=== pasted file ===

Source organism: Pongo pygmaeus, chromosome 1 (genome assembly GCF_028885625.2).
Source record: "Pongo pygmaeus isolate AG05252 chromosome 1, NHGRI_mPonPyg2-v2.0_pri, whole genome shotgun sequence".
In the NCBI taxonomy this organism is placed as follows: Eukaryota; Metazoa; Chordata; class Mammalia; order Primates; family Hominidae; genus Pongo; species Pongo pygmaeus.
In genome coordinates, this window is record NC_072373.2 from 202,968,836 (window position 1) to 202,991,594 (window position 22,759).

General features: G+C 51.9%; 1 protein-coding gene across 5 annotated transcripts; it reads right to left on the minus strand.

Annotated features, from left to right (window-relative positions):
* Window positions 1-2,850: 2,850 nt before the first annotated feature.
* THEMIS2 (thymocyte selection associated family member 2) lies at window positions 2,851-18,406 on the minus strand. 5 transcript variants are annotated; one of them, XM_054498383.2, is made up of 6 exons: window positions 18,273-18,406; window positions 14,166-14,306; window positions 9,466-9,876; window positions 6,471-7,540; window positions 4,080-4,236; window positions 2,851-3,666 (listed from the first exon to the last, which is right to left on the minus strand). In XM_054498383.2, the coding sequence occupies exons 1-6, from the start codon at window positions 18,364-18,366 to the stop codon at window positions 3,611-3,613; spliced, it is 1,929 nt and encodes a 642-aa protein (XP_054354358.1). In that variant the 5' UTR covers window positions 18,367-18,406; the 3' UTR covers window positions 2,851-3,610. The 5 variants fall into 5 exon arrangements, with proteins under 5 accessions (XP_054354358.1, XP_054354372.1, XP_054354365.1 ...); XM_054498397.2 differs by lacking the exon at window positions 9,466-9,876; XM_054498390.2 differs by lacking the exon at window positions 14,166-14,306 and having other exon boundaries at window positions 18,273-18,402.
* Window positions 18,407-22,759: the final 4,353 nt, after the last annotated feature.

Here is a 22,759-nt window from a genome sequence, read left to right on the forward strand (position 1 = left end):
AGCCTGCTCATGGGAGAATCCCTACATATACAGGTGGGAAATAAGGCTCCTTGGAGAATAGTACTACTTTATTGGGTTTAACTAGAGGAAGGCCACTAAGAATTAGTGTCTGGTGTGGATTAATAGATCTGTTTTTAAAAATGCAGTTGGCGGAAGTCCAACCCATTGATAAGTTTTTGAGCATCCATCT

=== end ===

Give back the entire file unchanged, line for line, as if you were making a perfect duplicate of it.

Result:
Source organism: Pongo pygmaeus, chromosome 1 (genome assembly GCF_028885625.2).
Source record: "Pongo pygmaeus isolate AG05252 chromosome 1, NHGRI_mPonPyg2-v2.0_pri, whole genome shotgun sequence".
In the NCBI taxonomy this organism is placed as follows: Eukaryota; Metazoa; Chordata; class Mammalia; order Primates; family Hominidae; genus Pongo; species Pongo pygmaeus.
In genome coordinates, this window is record NC_072373.2 from 202,968,836 (window position 1) to 202,991,594 (window position 22,759).

General features: G+C 51.9%; 1 protein-coding gene across 5 annotated transcripts; it reads right to left on the minus strand.

Annotated features, from left to right (window-relative positions):
* Window positions 1-2,850: 2,850 nt before the first annotated feature.
* THEMIS2 (thymocyte selection associated family member 2) lies at window positions 2,851-18,406 on the minus strand. 5 transcript variants are annotated; one of them, XM_054498383.2, is made up of 6 exons: window positions 18,273-18,406; window positions 14,166-14,306; window positions 9,466-9,876; window positions 6,471-7,540; window positions 4,080-4,236; window positions 2,851-3,666 (listed from the first exon to the last, which is right to left on the minus strand). In XM_054498383.2, the coding sequence occupies exons 1-6, from the start codon at window positions 18,364-18,366 to the stop codon at window positions 3,611-3,613; spliced, it is 1,929 nt and encodes a 642-aa protein (XP_054354358.1). In that variant the 5' UTR covers window positions 18,367-18,406; the 3' UTR covers window positions 2,851-3,610. The 5 variants fall into 5 exon arrangements, with proteins under 5 accessions (XP_054354358.1, XP_054354372.1, XP_054354365.1 ...); XM_054498397.2 differs by lacking the exon at window positions 9,466-9,876; XM_054498390.2 differs by lacking the exon at window positions 14,166-14,306 and having other exon boundaries at window positions 18,273-18,402.
* Window positions 18,407-22,759: the final 4,353 nt, after the last annotated feature.

Here is a 22,759-nt window from a genome sequence, read left to right on the forward strand (position 1 = left end):
AGCCTGCTCATGGGAGAATCCCTACATATACAGGTGGGAAATAAGGCTCCTTGGAGAATAGTACTACTTTATTGGGTTTAACTAGAGGAAGGCCACTAAGAATTAGTGTCTGGTGTGGATTAATAGATCTGTTTTTAAAAATGCAGTTGGCGGAAGTCCAACCCATTGATAAGTTTTTGAGCATCCATCT